In 2006, to better understand the mood among the British public regarding air travel and its impact on the environment, the Trust commissioned Ipsos MORI to undertake a survey among UK residents (excluding Northern Ireland). The research also examined the potential acceptability of an increase in tax on air travel. Based on the results of this public survey, Ipsos MORI concluded that:
The aviation and climate change debate is often heated and confrontational, highlighting the need to have a rational debate based on scientific evidence and understanding of the problem. In response, the Sustainable Development Commission (SDC) launched a project to create an open dialogue between all stakeholders on aviation and climate change to raise awareness of the issues. Having an independent study was seen as an important resource for all stakeholders to begin that dialogue.The AET, together with the Esmee Fairbairn Foundation, sponsored the inclusion of non-governmental organisations in this process, both to inform the study and to find common ground to promote change through creative leadership. The subsequent SDC report “Breaking the Holding Pattern” has created a foundation for an open dialogue on aviation policy in the future.
Together with the community-based organisation HACAN, the Trustees were pleased to sponsor research on the feasibility of introducing alternative operational practices at Heathrow with a view to minimising aircraft noise, particularly on arrival. Aircraft noise policy in the UK has aimed to minimise the number of people exposed, but this has led to significant overflying of communities under the flight path, with little or no respite except for runway alternation. The frequency of noise events experienced by these communities is masked by the average noise exposure contours produced for the airport as the methodology is relatively insensitive to changes in the number of flights. The research examined the current regime at the airport and how operations have changed over time; examples of procedures in other countries where dispersal of flight paths has led to a successful outcome, and; the potential of new operational concepts currently being evaluated including curved Continuous Descent Approaches and steeper glideslopes on arrival.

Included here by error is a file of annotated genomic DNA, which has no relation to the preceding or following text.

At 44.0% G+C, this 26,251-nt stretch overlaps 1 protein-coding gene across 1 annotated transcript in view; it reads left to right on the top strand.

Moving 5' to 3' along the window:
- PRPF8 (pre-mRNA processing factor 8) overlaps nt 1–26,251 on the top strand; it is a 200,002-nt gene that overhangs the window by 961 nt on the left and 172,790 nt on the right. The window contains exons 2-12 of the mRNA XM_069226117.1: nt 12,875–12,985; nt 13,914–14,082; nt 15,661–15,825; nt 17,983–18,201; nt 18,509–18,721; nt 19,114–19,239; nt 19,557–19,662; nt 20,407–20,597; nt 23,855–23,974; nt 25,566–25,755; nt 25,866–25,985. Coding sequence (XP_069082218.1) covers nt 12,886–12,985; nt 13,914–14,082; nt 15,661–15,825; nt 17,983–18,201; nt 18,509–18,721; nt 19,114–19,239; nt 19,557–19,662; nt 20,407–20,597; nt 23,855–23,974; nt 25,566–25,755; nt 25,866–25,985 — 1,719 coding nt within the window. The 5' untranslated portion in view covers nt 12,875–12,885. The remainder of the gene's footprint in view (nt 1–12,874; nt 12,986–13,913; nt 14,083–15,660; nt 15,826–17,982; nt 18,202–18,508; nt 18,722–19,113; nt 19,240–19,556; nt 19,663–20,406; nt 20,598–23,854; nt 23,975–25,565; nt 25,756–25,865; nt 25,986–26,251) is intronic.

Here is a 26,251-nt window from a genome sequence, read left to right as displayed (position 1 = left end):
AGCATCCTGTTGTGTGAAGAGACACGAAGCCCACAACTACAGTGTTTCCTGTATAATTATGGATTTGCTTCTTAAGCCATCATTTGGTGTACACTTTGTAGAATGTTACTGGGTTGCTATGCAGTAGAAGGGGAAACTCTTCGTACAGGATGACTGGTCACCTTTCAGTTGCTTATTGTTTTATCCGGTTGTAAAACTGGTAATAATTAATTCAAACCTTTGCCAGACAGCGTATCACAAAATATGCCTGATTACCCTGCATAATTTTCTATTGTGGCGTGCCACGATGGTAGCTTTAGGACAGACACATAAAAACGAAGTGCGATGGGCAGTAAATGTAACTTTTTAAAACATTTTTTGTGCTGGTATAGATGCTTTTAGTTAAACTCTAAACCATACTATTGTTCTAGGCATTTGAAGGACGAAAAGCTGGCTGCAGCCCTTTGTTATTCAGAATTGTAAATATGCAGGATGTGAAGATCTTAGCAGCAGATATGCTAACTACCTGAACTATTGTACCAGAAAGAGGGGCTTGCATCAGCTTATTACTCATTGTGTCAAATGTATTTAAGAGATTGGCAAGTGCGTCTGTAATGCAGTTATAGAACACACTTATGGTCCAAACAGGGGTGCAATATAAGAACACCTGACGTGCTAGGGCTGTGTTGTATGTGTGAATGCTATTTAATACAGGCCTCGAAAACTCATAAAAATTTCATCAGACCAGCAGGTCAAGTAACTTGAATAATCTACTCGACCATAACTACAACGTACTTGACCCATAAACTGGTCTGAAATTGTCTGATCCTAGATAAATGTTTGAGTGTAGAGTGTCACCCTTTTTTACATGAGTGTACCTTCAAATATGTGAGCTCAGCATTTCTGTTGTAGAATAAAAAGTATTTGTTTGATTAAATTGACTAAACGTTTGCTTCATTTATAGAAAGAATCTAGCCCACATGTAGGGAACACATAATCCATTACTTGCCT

Air freight using UK airports is growing at a record rate and can give rise to a range of environmental problems, including the noise disturbance created by freight operations at night. But there are wider issues to consider, including whether it encourages unsustainable patterns of trade where “global markets” are favoured over the development of a thriving local economy; balanced against these arguments is the fact that many developing economies rely on such trade. As air freight is often overlooked by policy-makers, the Trust supported research to better understand these challenges and its implications for airport development in the UK. Undertaken by Rose Bridger, an expert on global supply chains, the research looked at the growth trends in air freight including an analysis of what is being flown in and out of UK airports, for what purpose, and its origins and destinations, and; what proportion of goods could be carried by other means (and the environmental, social and policy implications of this approach).
Decisions concerning UK airport or airfield development are made through the planning system. For most, planning controls and agreements are the only means of regulating the associated environmental impacts. In 1995, the AET supported the publication of a Handbook on Planning, the Environment and Aviation written by leading planning law specialist Alistair Bigham (ISBN 1 900211 00 9). The Handbook provided the public with a comprehensive overview of the process, the legal and planning framework, and the opportunities to get involved, and has been used as a resource by communities, local planning authorities and the industry. Many changes have taken place in the planning process since publication, while the breadth of environmental issues to be considered has increased significantly. To update the Handbook and make it more widely available, the Trust funded leading academic and expert on “appropriate assessment”, Riki Therivel, and the AEF, to work on a revised edition. The revised handbook (over 300 pages divided by planning topic) has now been published online.